As time ticks down towards next month’s Brexit vote the debate is getting loud enough to drown out almost everything else. Yet developments on the Continent are just as important for our future if Britons decide to remain in the EU.
Last week, to mark Mental Health Awareness Week, we republished an article explaining the regulations and practices that govern how we deal with clients affected by dementia and other forms of mental incapacity.
With just over a month to go before we take to the polls, the Brexit debate continues with more attack ads and vagaries. This week, the unlikely trio of Lib Dem’s Vince Cable, Labour’s Ed Balls and chancellor George Osborne used a specially branded Ryanair plane as a bandstand for the ‘remain’ campaign.
It’s been just over a fortnight since Rathbones and The Spectator hosted a frenetic Brexit debate at the London Palladium. Yet in that short space of time the decision around ‘should we stay or should we go’ has continued to gather pace. And, just when you thought the debate couldn’t get any more farcical, the prime minister has issued a warning that Brexit could lead to World War III and Boris Johnson has been spotted waving a pasty from a bus in Cornwall.
Last night, I had a second row seat at the London Palladium. Fortunately, it wasn’t to see Bradley Walsh introduce a line up of Britain’s Got Talent rejects. Instead, the performance involved six politicians debating on whether the UK should remain in the EU. The ‘Old Lady of Argyll Street’ has probably never seen a show like it.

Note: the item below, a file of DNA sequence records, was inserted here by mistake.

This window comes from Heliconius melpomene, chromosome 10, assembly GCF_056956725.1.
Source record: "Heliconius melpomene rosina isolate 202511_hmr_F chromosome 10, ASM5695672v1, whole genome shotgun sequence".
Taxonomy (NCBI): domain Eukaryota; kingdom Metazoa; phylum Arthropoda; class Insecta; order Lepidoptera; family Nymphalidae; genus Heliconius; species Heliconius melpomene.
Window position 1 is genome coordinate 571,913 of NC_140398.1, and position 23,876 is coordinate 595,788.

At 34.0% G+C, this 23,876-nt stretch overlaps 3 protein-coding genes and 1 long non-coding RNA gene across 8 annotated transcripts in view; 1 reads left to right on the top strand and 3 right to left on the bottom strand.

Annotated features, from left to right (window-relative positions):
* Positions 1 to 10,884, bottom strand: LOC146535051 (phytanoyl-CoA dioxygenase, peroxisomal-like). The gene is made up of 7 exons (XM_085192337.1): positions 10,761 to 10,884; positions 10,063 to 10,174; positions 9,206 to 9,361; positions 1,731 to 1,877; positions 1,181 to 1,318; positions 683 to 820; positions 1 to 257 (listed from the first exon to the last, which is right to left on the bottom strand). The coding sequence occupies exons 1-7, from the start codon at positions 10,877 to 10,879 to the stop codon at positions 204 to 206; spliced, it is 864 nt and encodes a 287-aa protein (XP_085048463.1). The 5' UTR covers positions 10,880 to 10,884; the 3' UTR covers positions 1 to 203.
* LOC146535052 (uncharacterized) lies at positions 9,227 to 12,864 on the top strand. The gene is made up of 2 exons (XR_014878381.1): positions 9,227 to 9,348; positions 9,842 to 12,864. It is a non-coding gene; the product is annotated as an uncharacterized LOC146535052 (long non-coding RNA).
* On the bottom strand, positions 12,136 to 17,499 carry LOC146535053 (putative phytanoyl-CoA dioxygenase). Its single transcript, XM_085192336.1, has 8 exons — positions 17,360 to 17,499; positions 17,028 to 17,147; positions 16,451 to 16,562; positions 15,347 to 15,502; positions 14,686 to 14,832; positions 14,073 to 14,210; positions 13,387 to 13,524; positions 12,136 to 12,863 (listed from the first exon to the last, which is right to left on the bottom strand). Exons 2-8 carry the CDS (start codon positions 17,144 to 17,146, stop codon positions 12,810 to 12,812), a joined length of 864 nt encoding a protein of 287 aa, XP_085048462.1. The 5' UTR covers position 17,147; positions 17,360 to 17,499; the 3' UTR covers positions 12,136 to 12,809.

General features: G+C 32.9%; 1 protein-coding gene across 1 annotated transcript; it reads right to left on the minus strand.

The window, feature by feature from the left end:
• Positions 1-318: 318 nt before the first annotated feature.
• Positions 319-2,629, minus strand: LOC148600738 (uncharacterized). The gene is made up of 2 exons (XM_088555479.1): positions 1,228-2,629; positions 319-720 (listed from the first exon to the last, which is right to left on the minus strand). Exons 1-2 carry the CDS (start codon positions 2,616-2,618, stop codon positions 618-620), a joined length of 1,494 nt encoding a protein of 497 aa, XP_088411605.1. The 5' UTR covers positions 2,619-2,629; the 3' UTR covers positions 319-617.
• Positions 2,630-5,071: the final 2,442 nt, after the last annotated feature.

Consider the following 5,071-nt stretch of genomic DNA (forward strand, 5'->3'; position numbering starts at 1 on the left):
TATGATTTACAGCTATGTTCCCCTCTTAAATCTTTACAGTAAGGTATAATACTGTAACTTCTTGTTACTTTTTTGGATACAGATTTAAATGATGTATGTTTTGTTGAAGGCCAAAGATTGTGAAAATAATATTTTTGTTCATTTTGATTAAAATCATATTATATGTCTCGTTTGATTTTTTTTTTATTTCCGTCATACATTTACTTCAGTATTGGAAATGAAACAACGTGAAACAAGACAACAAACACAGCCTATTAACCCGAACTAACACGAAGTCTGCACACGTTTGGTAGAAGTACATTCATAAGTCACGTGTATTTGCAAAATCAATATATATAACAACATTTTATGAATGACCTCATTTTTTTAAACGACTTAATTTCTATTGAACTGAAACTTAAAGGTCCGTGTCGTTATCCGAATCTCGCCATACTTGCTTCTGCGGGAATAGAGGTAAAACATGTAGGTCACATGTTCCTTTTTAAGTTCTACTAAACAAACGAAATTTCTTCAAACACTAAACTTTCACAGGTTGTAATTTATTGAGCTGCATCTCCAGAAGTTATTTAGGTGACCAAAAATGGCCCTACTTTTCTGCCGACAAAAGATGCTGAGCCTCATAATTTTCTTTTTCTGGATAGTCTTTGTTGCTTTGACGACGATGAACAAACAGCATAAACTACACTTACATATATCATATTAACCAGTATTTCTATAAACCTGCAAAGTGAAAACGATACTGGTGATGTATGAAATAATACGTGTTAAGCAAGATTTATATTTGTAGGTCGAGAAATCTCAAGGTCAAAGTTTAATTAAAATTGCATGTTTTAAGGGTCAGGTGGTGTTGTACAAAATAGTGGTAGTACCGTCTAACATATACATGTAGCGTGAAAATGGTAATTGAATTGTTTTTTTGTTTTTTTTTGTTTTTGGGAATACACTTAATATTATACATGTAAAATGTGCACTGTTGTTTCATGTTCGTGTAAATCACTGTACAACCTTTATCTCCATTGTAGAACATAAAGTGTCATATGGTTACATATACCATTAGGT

I recently decided to take a trip up to the Lake District thinking that some down-time by the Lakes would be a good idea. The only problem was, everyone had the same thought as me, so the M6 on the way up resembled a car park - it took over seven hours to get there!
As I whiled away the hours, staring at the back of a white van, I realised that my unique idea to get away for the weekend wasn’t such an exclusive decision after all. As the traffic continued to back up, it dawned on me that the markets are also displaying a similar herd like mentality.
Global monetary policy loosened noticeably last month. Further stimulus from the European Central Bank, rumours of even heavier bond buying from the Bank of Japan, and a dovish US Federal Reserve have been a boon for asset prices.
My current box set addiction is Deadwood – a TV series about a gold rush in the American mid-West, with desperate men panning the streams for gold and trying to stay alive as rivals move in. They spend hours sieving stones from the river bed looking to find glints of the shiny stuff. As a fund manager in these volatile times, I can feel more than a little empathy as I try to generate positive returns in what are likely to be flat or falling markets.
It seems my pet dog has recently developed sensitivity to the markets because throughout January, he was a particularly poorly boy. While at the vet, the Australian nurse examining Monty found out I was a fund manager, so started quizzing me on the state of the share market. Trying to explain a preference for Wells Fargo over Bank of America Merrill Lynch to the tune of a whimpering animal is quite a surreal experience...
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